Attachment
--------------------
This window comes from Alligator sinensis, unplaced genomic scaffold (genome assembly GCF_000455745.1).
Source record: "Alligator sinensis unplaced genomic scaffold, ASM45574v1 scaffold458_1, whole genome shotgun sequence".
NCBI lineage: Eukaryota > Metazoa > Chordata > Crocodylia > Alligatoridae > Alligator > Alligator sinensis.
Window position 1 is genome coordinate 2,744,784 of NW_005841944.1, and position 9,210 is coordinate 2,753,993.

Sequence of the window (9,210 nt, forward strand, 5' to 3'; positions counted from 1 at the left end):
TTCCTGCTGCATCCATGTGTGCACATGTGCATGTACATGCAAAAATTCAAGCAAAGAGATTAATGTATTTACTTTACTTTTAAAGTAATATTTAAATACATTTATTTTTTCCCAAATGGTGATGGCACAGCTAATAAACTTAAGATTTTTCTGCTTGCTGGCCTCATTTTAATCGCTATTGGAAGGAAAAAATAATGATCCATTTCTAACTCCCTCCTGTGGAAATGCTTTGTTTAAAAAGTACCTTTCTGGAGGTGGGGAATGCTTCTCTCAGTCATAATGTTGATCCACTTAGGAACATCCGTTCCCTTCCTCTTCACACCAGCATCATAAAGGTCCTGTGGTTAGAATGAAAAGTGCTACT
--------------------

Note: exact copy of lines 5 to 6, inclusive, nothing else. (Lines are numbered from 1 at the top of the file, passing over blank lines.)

Sequence of the window (9,210 nt, forward strand, 5' to 3'; positions counted from 1 at the left end):
TTCCTGCTGCATCCATGTGTGCACATGTGCATGTACATGCAAAAATTCAAGCAAAGAGATTAATGTATTTACTTTACTTTTAAAGTAATATTTAAATACATTTATTTTTTCCCAAATGGTGATGGCACAGCTAATAAACTTAAGATTTTTCTGCTTGCTGGCCTCATTTTAATCGCTATTGGAAGGAAAAAATAATGATCCATTTCTAACTCCCTCCTGTGGAAATGCTTTGTTTAAAAAGTACCTTTCTGGAGGTGGGGAATGCTTCTCTCAGTCATAATGTTGATCCACTTAGGAACATCCGTTCCCTTCCTCTTCACACCAGCATCATAAAGGTCCTGTGGTTAGAATGAAAAGTGCTACT